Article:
Also, isn't Berkshire East really the southern extension of the green mountains more so than part of the Berkahire mountains? As someone else mentioned, I'm sure it receives more natural than Catamount.

    The Berkshires in their entirety are effectively the southern Green Mountain range, and both mountains are in them. Though the Beast being the far eastern spine and the Cat western.

    Catamount is in the Taconics and not the Berkshires. The Taconics stretch from CT into VT, and many peaks, such as Greylock, are often mistakenly referred to as part of the Berkshires. The Berkshires stretch from CT into VT, are are a southern extension of the Green Mountains. This map shows things nicely:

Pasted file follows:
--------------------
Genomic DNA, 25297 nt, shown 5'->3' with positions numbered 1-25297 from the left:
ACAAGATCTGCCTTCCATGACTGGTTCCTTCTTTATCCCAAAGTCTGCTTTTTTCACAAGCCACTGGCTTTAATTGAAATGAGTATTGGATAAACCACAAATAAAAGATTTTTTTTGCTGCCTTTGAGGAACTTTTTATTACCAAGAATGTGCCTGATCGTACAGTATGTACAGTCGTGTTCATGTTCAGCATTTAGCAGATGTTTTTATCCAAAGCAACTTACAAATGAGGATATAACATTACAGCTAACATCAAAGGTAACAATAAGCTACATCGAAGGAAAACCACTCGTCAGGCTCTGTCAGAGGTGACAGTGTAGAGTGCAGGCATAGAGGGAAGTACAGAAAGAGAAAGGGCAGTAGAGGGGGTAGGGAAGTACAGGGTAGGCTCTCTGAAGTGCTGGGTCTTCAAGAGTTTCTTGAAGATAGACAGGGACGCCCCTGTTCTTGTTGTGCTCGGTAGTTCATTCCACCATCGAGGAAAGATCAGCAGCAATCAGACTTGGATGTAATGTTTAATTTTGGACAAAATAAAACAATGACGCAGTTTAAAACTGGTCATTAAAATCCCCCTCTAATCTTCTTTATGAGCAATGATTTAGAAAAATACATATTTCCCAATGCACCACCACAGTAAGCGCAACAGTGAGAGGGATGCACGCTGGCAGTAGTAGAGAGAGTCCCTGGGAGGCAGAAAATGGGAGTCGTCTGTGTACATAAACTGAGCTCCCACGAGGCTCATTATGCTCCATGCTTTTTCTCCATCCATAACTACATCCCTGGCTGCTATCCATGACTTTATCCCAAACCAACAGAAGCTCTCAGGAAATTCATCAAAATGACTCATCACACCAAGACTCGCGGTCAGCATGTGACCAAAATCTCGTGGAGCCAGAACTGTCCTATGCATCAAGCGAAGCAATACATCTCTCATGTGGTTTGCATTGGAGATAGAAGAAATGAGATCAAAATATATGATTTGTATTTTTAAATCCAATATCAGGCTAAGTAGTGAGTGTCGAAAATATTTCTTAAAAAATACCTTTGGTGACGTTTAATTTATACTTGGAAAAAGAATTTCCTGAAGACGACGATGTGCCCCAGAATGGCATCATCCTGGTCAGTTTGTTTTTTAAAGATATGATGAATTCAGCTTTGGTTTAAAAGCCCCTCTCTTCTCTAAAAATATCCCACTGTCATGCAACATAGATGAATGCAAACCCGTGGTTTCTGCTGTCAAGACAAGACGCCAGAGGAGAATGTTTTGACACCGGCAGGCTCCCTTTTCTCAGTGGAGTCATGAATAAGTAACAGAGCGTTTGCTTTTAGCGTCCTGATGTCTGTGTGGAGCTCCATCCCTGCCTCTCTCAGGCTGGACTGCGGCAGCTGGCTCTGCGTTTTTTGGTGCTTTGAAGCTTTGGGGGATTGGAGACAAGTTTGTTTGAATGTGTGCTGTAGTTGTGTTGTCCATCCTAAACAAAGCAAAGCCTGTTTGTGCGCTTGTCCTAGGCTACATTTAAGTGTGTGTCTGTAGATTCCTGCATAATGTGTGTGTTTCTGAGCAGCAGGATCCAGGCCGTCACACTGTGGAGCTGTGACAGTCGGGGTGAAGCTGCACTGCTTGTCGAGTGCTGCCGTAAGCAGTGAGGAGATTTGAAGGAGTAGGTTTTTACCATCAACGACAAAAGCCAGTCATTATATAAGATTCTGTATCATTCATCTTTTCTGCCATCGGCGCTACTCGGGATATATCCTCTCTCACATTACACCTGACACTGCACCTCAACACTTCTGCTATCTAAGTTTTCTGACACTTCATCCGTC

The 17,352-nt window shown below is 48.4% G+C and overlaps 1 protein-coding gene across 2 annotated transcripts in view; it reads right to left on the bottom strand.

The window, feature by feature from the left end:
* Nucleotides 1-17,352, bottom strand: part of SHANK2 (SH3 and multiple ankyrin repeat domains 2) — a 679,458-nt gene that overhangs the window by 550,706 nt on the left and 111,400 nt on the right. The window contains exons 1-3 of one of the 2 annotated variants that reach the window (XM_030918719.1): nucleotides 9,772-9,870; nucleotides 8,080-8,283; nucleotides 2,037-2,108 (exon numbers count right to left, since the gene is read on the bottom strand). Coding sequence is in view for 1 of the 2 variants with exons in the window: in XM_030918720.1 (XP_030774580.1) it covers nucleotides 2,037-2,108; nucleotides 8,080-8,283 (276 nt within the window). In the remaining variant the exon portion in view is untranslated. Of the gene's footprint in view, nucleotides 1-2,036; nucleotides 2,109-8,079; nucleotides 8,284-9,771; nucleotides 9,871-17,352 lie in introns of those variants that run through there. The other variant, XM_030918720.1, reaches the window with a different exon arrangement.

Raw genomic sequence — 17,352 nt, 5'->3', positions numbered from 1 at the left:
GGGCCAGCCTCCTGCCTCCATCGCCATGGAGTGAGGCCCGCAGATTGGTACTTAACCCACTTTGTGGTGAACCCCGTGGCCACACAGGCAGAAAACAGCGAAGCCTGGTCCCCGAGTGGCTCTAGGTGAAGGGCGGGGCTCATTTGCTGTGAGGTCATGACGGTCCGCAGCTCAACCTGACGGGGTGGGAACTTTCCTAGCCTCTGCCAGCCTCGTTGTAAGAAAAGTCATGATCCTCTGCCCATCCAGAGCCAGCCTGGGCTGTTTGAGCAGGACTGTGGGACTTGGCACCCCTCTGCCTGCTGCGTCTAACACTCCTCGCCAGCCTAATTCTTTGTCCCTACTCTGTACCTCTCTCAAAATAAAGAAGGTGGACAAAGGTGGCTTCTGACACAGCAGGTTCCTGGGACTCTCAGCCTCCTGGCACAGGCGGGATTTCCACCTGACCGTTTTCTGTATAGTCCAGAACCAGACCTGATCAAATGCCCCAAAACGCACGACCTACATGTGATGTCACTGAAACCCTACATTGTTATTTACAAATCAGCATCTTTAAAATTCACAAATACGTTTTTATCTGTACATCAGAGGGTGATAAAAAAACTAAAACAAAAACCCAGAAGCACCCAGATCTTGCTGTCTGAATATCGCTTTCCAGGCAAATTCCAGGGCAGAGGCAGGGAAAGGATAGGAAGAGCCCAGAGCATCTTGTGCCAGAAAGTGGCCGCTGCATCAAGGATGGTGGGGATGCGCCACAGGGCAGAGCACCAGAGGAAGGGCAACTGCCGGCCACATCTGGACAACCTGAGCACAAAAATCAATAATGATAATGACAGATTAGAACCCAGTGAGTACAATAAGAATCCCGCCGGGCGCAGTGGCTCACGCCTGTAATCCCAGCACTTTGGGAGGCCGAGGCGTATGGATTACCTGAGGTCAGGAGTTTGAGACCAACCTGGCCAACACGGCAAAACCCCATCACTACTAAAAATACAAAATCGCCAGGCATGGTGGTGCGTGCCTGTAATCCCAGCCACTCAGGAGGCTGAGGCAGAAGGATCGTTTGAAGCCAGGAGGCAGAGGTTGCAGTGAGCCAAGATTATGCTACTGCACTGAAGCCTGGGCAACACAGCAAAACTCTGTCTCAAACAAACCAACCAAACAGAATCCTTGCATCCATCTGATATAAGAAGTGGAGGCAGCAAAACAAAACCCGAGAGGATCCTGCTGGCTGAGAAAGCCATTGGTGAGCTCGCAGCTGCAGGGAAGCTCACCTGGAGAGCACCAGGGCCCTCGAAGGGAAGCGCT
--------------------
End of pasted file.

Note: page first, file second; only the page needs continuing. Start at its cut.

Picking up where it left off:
image
    I absolutely love this map.  A perfect example of my northeast winter playground.  From the Pocono's to the Whites.

    Alex

    Lake Hopatcong, NJ
  • ski_itski_it expert
    edited May 18 Posts: 2,177
    I agree Alex, except only G,W,& M are my usual haunts. Never skied in H and barely in T.

    Similar to this; Where the heck was I where was I that a giant wall map showing all the rock strata, etc over all NE. Must have been some museum. I forget...
    Could have been the Mt Washington exhibit in Manchester, NH. Mapnut probably has a copy. It was cool ..to us amateur rock hounds.
    ISNE-I Skied New England | NESAP-the New England Ski Area Project | SOSA-Saving Our Ski Areas - Location SW of Boston MA
  • mapnutmapnut expert
    Posts: 899
    Sorry, Ski_it, I would like to see a geologic map like that myself.
  • ski_itski_it expert
    Posts: 2,177
    I think it was in this. Only NH though.

    Atlas Accompanying the Report on the Geology of New Hampshire